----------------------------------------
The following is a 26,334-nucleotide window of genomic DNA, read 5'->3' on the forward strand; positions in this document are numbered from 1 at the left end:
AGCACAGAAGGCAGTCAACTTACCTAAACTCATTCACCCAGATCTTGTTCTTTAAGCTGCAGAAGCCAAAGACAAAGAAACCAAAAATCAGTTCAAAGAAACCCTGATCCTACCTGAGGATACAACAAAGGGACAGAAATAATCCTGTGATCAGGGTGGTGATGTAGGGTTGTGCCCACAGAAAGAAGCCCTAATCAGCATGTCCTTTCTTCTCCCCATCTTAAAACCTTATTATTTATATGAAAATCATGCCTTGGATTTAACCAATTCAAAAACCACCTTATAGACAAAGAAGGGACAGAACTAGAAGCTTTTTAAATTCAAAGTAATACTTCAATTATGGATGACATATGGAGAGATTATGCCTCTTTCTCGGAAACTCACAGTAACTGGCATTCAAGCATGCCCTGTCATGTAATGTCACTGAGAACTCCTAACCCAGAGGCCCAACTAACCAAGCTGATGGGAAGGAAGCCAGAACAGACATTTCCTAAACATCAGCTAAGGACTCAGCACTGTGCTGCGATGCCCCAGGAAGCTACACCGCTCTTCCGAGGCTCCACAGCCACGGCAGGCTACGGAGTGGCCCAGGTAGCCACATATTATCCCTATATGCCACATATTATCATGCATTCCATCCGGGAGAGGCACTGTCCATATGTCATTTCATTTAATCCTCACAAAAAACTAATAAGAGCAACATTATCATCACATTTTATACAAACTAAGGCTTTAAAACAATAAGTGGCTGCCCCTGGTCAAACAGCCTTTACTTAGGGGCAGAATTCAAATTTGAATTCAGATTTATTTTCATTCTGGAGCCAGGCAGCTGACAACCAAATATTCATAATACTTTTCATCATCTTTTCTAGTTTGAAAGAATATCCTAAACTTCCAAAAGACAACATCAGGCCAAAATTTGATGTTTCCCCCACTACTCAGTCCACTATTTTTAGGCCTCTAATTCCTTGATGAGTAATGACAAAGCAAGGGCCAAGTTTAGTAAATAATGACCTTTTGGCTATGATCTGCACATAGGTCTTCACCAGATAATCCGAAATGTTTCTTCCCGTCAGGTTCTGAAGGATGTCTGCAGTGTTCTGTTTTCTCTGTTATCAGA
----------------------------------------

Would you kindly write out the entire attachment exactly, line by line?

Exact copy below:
The following is a 26,334-nucleotide window of genomic DNA, read 5'->3' on the forward strand; positions in this document are numbered from 1 at the left end:
AGCACAGAAGGCAGTCAACTTACCTAAACTCATTCACCCAGATCTTGTTCTTTAAGCTGCAGAAGCCAAAGACAAAGAAACCAAAAATCAGTTCAAAGAAACCCTGATCCTACCTGAGGATACAACAAAGGGACAGAAATAATCCTGTGATCAGGGTGGTGATGTAGGGTTGTGCCCACAGAAAGAAGCCCTAATCAGCATGTCCTTTCTTCTCCCCATCTTAAAACCTTATTATTTATATGAAAATCATGCCTTGGATTTAACCAATTCAAAAACCACCTTATAGACAAAGAAGGGACAGAACTAGAAGCTTTTTAAATTCAAAGTAATACTTCAATTATGGATGACATATGGAGAGATTATGCCTCTTTCTCGGAAACTCACAGTAACTGGCATTCAAGCATGCCCTGTCATGTAATGTCACTGAGAACTCCTAACCCAGAGGCCCAACTAACCAAGCTGATGGGAAGGAAGCCAGAACAGACATTTCCTAAACATCAGCTAAGGACTCAGCACTGTGCTGCGATGCCCCAGGAAGCTACACCGCTCTTCCGAGGCTCCACAGCCACGGCAGGCTACGGAGTGGCCCAGGTAGCCACATATTATCCCTATATGCCACATATTATCATGCATTCCATCCGGGAGAGGCACTGTCCATATGTCATTTCATTTAATCCTCACAAAAAACTAATAAGAGCAACATTATCATCACATTTTATACAAACTAAGGCTTTAAAACAATAAGTGGCTGCCCCTGGTCAAACAGCCTTTACTTAGGGGCAGAATTCAAATTTGAATTCAGATTTATTTTCATTCTGGAGCCAGGCAGCTGACAACCAAATATTCATAATACTTTTCATCATCTTTTCTAGTTTGAAAGAATATCCTAAACTTCCAAAAGACAACATCAGGCCAAAATTTGATGTTTCCCCCACTACTCAGTCCACTATTTTTAGGCCTCTAATTCCTTGATGAGTAATGACAAAGCAAGGGCCAAGTTTAGTAAATAATGACCTTTTGGCTATGATCTGCACATAGGTCTTCACCAGATAATCCGAAATGTTTCTTCCCGTCAGGTTCTGAAGGATGTCTGCAGTGTTCTGTTTTCTCTGTTATCAGA